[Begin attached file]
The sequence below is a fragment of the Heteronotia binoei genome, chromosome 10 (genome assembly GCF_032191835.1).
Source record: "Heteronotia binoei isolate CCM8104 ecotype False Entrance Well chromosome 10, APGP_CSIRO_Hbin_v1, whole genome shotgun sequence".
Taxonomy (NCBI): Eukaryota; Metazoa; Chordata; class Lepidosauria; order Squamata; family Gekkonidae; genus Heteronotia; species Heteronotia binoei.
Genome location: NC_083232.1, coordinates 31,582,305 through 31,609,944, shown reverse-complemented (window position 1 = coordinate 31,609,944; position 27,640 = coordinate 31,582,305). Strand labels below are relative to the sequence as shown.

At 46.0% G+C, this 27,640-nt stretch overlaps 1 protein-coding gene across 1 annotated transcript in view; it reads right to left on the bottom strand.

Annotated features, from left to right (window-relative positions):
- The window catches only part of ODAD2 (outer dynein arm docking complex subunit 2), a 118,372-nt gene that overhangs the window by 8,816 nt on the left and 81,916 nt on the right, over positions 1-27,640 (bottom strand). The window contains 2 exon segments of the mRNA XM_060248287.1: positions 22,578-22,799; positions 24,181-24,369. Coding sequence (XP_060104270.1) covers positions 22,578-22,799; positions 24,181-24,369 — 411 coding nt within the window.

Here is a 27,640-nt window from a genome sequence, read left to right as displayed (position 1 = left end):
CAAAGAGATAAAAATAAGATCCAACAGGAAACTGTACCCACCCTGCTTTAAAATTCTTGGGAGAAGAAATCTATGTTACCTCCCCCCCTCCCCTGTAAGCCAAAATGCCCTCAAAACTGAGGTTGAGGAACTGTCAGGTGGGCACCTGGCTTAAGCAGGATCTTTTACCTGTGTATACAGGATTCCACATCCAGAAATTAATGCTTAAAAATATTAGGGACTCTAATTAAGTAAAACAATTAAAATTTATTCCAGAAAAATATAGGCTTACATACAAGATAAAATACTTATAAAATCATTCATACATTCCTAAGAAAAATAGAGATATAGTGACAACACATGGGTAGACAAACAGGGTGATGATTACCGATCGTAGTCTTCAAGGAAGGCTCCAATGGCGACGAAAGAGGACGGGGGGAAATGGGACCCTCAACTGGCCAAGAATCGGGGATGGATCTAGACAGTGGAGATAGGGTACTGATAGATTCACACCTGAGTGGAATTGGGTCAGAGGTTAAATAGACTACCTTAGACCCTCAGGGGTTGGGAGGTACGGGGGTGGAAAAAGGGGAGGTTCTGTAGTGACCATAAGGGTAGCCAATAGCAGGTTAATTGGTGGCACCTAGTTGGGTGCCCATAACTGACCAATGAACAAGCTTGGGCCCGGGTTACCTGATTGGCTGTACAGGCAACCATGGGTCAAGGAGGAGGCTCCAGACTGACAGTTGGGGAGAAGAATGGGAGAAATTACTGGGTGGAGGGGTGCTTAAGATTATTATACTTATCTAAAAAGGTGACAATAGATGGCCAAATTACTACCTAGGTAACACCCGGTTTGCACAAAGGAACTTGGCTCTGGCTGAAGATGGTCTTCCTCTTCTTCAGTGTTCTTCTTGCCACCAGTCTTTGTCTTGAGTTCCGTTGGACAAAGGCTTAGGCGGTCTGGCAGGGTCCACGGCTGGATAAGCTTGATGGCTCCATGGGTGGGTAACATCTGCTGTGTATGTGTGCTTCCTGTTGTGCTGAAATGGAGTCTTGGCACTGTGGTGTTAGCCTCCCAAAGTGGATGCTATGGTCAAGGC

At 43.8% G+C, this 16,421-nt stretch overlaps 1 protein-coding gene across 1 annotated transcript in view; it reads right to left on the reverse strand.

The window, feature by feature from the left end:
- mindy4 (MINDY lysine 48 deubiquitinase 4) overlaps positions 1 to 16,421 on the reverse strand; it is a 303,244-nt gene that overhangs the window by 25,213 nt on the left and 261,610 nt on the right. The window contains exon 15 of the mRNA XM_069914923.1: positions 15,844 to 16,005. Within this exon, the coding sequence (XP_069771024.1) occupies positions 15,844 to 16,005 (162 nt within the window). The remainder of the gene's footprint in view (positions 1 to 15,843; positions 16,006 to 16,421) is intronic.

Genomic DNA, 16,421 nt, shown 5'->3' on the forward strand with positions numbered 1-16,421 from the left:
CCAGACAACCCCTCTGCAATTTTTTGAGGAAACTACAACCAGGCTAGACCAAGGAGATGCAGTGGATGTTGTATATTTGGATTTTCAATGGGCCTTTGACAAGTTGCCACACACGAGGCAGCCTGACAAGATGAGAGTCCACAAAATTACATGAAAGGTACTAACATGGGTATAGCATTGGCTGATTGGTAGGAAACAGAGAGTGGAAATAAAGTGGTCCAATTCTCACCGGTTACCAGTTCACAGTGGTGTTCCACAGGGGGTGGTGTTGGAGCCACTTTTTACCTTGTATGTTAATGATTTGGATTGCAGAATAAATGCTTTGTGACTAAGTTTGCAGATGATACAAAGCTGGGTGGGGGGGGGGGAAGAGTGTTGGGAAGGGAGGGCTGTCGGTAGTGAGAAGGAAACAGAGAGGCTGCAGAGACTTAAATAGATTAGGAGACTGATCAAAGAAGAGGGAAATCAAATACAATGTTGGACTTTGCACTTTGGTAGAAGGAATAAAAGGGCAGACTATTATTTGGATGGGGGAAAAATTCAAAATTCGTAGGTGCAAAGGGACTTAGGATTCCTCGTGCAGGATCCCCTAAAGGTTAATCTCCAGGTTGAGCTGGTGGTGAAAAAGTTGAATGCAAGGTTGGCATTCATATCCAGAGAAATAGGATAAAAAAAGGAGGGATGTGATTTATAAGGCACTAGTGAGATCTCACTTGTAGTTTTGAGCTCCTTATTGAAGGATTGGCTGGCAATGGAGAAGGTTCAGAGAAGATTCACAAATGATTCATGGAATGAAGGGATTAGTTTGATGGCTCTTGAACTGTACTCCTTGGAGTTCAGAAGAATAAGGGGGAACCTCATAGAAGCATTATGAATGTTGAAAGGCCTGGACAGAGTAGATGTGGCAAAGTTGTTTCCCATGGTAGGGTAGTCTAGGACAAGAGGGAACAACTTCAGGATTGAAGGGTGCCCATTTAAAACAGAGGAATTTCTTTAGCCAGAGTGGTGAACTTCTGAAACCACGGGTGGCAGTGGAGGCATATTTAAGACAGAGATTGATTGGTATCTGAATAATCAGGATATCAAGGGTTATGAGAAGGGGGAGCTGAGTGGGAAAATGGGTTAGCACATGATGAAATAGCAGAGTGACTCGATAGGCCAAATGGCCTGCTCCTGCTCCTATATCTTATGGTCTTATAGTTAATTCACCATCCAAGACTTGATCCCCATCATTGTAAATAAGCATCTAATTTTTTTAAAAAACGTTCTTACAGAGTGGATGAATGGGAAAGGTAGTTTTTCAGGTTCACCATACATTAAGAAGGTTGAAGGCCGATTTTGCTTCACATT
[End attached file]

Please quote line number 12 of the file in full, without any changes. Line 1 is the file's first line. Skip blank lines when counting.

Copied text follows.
- mindy4 (MINDY lysine 48 deubiquitinase 4) overlaps positions 1 to 16,421 on the reverse strand; it is a 303,244-nt gene that overhangs the window by 25,213 nt on the left and 261,610 nt on the right. The window contains exon 15 of the mRNA XM_069914923.1: positions 15,844 to 16,005. Within this exon, the coding sequence (XP_069771024.1) occupies positions 15,844 to 16,005 (162 nt within the window). The remainder of the gene's footprint in view (positions 1 to 15,843; positions 16,006 to 16,421) is intronic.